With anti-phase PWM, you peg the PWM ("speed") pin high, and alternate the direction pin quickly. If it's forward half the time and back the other, the net power to the motor is zero. As the PWM balance shifts, so does the average power and the motor turns. The theory is that the ~500 Hz PWM from the Arduino is insufficient to properly drive the input pin.


I've switched a driver to sign and direction. This is an easy change, just un-tied the PWM from V+ and brought it out to an Arduino pin. I'm tweaking the software and testing is about to begin.


Update:

Did you know that if you comment out code, it doesn't run? For instance, if the code that actually writes to the motor driver pins is commented out and replaced with Serial.print commands, then the motors never actually turn, and there might actually be nothing wrong with the driver.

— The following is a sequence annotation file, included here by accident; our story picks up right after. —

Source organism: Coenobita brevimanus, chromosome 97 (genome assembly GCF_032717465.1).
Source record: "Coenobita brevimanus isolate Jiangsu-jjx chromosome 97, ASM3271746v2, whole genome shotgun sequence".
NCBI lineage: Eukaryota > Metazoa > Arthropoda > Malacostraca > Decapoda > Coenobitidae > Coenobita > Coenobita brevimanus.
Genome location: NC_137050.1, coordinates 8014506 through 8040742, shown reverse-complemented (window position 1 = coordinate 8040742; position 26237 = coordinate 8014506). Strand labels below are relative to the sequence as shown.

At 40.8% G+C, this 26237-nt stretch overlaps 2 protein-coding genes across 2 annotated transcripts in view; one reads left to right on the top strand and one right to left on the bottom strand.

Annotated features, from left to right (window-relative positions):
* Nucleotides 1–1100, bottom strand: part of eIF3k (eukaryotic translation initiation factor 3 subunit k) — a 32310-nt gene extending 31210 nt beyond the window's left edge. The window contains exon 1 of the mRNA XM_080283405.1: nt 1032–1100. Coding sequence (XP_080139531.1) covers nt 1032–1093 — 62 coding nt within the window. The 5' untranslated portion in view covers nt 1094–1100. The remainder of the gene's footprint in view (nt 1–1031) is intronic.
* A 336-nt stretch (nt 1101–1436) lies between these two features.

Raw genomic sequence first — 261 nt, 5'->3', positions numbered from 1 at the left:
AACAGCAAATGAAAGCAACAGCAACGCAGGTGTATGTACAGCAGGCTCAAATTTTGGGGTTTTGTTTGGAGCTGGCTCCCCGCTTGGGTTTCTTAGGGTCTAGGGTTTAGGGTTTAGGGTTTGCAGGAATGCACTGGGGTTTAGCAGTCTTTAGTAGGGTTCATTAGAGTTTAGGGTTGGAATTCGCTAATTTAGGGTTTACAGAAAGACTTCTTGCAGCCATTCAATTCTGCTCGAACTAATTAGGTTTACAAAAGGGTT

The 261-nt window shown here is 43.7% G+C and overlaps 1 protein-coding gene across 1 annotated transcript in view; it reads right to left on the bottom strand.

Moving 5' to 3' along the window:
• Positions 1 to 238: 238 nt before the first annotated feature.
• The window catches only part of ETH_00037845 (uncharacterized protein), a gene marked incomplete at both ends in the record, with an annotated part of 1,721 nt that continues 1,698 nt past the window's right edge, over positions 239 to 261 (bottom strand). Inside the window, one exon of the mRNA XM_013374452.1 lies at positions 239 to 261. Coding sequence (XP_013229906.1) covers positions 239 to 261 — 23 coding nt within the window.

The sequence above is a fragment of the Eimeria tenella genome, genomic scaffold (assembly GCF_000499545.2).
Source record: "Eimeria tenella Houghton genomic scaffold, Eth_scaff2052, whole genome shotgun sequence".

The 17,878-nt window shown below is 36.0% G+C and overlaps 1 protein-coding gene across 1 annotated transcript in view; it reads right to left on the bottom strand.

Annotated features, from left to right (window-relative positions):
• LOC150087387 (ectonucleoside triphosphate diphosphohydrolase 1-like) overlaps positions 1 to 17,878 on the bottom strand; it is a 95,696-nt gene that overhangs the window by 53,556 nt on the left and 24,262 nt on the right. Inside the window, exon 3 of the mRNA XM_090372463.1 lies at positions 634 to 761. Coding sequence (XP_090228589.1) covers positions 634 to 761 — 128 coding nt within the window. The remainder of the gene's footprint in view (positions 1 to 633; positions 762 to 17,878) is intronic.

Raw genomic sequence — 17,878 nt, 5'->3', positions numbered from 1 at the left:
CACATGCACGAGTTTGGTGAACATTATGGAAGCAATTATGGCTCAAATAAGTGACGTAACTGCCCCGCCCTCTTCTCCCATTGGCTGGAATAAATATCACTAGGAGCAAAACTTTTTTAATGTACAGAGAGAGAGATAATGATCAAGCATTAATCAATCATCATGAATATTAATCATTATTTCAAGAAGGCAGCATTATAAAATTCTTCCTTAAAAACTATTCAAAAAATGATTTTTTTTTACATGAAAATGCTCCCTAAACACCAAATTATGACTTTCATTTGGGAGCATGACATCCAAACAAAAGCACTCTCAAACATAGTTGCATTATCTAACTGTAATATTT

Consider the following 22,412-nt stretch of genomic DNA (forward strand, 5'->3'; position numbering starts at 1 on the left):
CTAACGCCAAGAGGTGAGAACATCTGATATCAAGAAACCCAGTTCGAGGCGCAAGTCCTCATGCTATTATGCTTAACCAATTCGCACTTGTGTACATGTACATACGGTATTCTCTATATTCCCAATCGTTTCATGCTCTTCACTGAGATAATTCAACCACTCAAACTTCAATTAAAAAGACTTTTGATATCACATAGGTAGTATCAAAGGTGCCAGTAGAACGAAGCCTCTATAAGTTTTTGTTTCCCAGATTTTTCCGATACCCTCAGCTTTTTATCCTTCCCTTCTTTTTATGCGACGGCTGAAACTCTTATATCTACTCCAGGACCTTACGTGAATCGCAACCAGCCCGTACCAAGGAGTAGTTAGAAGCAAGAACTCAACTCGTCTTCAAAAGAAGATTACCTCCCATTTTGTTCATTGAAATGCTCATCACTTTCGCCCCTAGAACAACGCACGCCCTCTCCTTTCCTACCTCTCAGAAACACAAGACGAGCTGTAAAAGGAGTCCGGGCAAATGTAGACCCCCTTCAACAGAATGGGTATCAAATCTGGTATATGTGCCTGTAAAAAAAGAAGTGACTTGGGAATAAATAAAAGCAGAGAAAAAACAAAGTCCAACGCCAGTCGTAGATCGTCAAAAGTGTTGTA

Further Update:

It works! I'm now switching to work on the beacon detector. I can't rely on their beacon since I've never had a chance to test against it, so I'm cobbling together one of my own.

Line sensor success

Posted by Klein on October 11, 2010 at 9:53 AM Comments comments (0)

Thanks to Ben at Pololu for posting line sensor code for their QTR that's compatible with the Arduino. I was starting to get a bit panicky.


Ben's post is here

http://forum.pololu.com/viewtopic.php?f=6&t=1546&p=14515#p14380


And here's theupdated library

http://www.pololu.com/docs/0J19